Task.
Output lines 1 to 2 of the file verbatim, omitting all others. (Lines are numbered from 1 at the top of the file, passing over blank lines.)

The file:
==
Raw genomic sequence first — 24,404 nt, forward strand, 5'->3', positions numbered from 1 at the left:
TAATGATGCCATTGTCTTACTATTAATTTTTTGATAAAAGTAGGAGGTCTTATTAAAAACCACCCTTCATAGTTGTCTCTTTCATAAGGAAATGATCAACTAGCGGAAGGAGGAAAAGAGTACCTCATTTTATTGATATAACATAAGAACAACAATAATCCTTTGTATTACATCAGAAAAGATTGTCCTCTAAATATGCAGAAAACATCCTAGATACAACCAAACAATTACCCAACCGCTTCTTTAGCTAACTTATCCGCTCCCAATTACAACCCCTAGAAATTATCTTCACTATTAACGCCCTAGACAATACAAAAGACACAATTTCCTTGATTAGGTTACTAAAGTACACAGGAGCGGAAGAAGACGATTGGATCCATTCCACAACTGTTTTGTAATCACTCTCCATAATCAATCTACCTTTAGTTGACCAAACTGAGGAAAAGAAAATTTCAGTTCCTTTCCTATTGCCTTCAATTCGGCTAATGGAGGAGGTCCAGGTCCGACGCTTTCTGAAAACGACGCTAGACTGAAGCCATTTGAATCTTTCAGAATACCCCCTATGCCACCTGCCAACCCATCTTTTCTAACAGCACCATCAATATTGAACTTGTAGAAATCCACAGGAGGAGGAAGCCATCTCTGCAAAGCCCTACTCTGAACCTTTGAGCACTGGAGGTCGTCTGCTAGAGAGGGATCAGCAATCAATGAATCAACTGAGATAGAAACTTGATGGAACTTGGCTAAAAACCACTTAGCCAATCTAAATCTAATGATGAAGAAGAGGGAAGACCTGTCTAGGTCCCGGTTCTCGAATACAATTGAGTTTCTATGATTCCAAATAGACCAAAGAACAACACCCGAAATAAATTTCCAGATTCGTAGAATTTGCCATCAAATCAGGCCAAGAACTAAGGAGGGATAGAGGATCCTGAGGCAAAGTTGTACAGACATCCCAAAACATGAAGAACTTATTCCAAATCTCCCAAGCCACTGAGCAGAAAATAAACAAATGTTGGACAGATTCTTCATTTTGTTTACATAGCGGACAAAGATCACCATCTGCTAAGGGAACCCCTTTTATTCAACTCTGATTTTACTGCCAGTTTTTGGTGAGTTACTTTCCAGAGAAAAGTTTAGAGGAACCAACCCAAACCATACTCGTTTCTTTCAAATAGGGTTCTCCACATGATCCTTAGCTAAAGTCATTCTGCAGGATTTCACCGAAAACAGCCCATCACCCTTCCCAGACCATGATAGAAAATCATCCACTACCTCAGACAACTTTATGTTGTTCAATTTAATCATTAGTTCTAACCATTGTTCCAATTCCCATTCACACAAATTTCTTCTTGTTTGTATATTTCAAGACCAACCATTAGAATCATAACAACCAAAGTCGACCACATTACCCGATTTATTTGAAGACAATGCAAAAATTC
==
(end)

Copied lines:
Raw genomic sequence first — 24,404 nt, forward strand, 5'->3', positions numbered from 1 at the left:
TAATGATGCCATTGTCTTACTATTAATTTTTTGATAAAAGTAGGAGGTCTTATTAAAAACCACCCTTCATAGTTGTCTCTTTCATAAGGAAATGATCAACTAGCGGAAGGAGGAAAAGAGTACCTCATTTTATTGATATAACATAAGAACAACAATAATCCTTTGTATTACATCAGAAAAGATTGTCCTCTAAATATGCAGAAAACATCCTAGATACAACCAAACAATTACCCAACCGCTTCTTTAGCTAACTTATCCGCTCCCAATTACAACCCCTAGAAATTATCTTCACTATTAACGCCCTAGACAATACAAAAGACACAATTTCCTTGATTAGGTTACTAAAGTACACAGGAGCGGAAGAAGACGATTGGATCCATTCCACAACTGTTTTGTAATCACTCTCCATAATCAATCTACCTTTAGTTGACCAAACTGAGGAAAAGAAAATTTCAGTTCCTTTCCTATTGCCTTCAATTCGGCTAATGGAGGAGGTCCAGGTCCGACGCTTTCTGAAAACGACGCTAGACTGAAGCCATTTGAATCTTTCAGAATACCCCCTATGCCACCTGCCAACCCATCTTTTCTAACAGCACCATCAATATTGAACTTGTAGAAATCCACAGGAGGAGGAAGCCATCTCTGCAAAGCCCTACTCTGAACCTTTGAGCACTGGAGGTCGTCTGCTAGAGAGGGATCAGCAATCAATGAATCAACTGAGATAGAAACTTGATGGAACTTGGCTAAAAACCACTTAGCCAATCTAAATCTAATGATGAAGAAGAGGGAAGACCTGTCTAGGTCCCGGTTCTCGAATACAATTGAGTTTCTATGATTCCAAATAGACCAAAGAACAACACCCGAAATAAATTTCCAGATTCGTAGAATTTGCCATCAAATCAGGCCAAGAACTAAGGAGGGATAGAGGATCCTGAGGCAAAGTTGTACAGACATCCCAAAACATGAAGAACTTATTCCAAATCTCCCAAGCCACTGAGCAGAAAATAAACAAATGTTGGACAGATTCTTCATTTTGTTTACATAGCGGACAAAGATCACCATCTGCTAAGGGAACCCCTTTTATTCAACTCTGATTTTACTGCCAGTTTTTGGTGAGTTACTTTCCAGAGAAAAGTTTAGAGGAACCAACCCAAACCATACTCGTTTCTTTCAAATAGGGTTCTCCACATGATCCTTAGCTAAAGTCATTCTGCAGGATTTCACCGAAAACAGCCCATCACCCTTCCCAGACCATGATAGAAAATCATCCACTACCTCAGACAACTTTATGTTGTTCAATTTAATCATTAGTTCTAACCATTGTTCCAATTCCCATTCACACAAATTTCTTCTTGTTTGTATATTTCAAGACCAACCATTAGAATCATAACAACCAAAGTCGACCACATTACCCGATTTATTTGAAGACAATGCAAAAATTC